Purchase this article with an account.
J. E. Goldstein, R. W. Massof, Low Vision Rehabilitation Outcomes Study Group; To Evaluate Changes in Reading Ability in Patients Receiving Vision Rehabilitation Care at Outpatient Low Vision Practices. Invest. Ophthalmol. Vis. Sci. 2010;51(13):6010.
Download citation file:
© ARVO (1962-2015); The Authors (2016-present)
To Evaluate Changes In Reading Ability In Patients Receiving Vision Rehabilitation Care At Outpatient Low Vision Practices.
The Activity Inventory (AI), an adaptive self-report visual functioning questionnaire, was administered by telephone to 455 low vision patients prior to their first office visit, across 26 collaborating outpatient low vision rehabilitation (LVR) clinical sites participating in the ongoing Low Vision Rehabilitation Outcomes Study (LVROS). In the ongoing study, the AI is administered to patients before and after usual LVR care. The only eligibility criteria are that the patient is new to the practice, over 18 years of age, and able to complete the telephone interview. Clinical data are submitted post-rehabilitation. Rasch analysis was performed on difficulty ratings of AI reading tasks at both baseline and 6-months post-rehabilitation. Clinical data were used to stratify participants by entering visual acuity.
Based on data of both baseline and post- rehabilitation measures from 76 of the patients being followed across 20 sites, self-report reading ability improved an average of 0.32 logit with a standard deviation of 0.67 logit. Stratifying study patients by entering visual acuity reveals differences between groups in the amount of improvement in reading ability. A statistically significant improvement of 0.6 logit was observed in patients with mild impairment, ≥20/60 in the better eye. A smaller non-significant improvement of 0.3 logit was observed in patients with moderate impairment, <20/60 but >20/200 in the better eye. An insignificant 0.03 logit loss of reading ability was observed in patients with severe impairment, ≤ 20/200 in the better eye.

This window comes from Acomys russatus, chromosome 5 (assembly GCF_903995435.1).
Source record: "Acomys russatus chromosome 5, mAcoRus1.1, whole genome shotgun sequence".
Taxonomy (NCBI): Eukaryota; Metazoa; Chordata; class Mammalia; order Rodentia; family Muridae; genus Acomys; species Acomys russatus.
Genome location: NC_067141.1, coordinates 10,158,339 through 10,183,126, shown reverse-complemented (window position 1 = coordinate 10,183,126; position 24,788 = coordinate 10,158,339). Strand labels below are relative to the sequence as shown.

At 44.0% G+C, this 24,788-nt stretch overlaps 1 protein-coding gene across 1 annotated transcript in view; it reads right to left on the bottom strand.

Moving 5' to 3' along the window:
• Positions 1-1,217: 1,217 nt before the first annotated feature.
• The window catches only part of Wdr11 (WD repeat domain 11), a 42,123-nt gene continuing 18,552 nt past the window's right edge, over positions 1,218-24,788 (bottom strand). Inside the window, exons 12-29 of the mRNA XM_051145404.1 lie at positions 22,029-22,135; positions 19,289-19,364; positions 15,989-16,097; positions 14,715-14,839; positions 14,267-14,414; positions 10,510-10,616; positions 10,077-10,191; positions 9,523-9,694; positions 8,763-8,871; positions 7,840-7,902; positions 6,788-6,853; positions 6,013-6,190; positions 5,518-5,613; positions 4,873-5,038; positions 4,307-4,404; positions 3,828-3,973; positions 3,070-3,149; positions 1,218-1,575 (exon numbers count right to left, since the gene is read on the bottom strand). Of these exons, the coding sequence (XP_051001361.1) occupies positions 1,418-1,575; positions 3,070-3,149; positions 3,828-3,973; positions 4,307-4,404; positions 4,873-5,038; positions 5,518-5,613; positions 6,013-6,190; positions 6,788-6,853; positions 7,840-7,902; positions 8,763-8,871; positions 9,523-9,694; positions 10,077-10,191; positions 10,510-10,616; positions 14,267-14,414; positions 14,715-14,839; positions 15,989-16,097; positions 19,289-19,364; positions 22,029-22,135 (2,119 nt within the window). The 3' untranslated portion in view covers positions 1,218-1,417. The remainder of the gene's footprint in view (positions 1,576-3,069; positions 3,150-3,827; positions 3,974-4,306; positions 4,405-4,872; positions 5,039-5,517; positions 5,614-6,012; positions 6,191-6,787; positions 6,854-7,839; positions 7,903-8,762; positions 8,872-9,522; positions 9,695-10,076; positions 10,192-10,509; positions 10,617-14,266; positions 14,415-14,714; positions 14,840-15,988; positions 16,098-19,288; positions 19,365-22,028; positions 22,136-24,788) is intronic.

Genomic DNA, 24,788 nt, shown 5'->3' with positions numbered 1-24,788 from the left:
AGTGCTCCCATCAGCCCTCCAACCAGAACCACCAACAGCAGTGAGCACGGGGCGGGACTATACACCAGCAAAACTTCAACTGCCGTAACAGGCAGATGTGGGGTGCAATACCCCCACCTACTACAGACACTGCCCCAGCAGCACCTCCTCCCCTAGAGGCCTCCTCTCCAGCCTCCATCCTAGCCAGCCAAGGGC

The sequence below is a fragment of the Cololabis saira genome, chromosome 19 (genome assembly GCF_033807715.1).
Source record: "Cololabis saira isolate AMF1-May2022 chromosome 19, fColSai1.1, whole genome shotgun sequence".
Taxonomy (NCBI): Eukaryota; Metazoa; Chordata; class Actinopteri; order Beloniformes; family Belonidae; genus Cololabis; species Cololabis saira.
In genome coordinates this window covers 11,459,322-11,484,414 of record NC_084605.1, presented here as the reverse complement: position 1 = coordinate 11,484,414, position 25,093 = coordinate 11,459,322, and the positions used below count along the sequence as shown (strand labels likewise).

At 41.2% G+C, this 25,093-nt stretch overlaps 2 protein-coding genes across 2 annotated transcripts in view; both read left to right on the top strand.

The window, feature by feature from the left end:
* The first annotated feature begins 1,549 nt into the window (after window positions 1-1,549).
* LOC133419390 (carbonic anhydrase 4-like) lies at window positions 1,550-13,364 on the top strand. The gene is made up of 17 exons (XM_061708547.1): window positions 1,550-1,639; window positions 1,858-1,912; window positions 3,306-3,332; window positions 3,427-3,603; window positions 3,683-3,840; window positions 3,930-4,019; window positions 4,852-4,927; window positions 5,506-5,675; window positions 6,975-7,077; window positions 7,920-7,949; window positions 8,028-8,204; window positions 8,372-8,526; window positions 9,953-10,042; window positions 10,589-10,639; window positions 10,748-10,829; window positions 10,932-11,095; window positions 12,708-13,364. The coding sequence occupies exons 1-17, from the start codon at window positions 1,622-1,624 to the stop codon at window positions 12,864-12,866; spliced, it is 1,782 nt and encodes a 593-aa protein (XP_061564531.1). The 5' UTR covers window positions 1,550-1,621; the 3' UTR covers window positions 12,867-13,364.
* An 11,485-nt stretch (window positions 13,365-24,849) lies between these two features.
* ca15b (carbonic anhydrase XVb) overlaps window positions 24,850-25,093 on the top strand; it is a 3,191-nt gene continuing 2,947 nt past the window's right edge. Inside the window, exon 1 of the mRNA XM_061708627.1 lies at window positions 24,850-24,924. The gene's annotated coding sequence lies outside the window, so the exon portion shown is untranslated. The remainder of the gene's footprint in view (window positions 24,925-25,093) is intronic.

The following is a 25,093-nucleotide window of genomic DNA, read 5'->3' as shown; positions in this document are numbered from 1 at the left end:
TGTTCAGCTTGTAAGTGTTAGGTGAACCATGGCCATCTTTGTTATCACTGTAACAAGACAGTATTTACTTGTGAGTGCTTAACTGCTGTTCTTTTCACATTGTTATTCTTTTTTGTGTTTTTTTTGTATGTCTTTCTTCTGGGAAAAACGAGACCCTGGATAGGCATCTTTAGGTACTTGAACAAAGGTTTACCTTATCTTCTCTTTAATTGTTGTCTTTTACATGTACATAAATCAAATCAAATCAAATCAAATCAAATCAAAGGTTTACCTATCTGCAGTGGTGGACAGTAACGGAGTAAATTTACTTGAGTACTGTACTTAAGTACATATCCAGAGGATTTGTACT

An observational study of usual outpatient LVR care, shows that self-report reading ability outcomes vary between visual acuity subgroups. Participants with better entering visual acuity exhibit greater improvement in reading ability after rehabilitation. Unexpectedly, study participants with moderate to severe impairment showed little to no improvement. This observation sharply contrasts with the results of the VA Low Vision Intervention Trial (LOVIT), which reported a 2.06 logit improvement in reading ability in severely visually impaired patients.
This PDF is available to Subscribers Only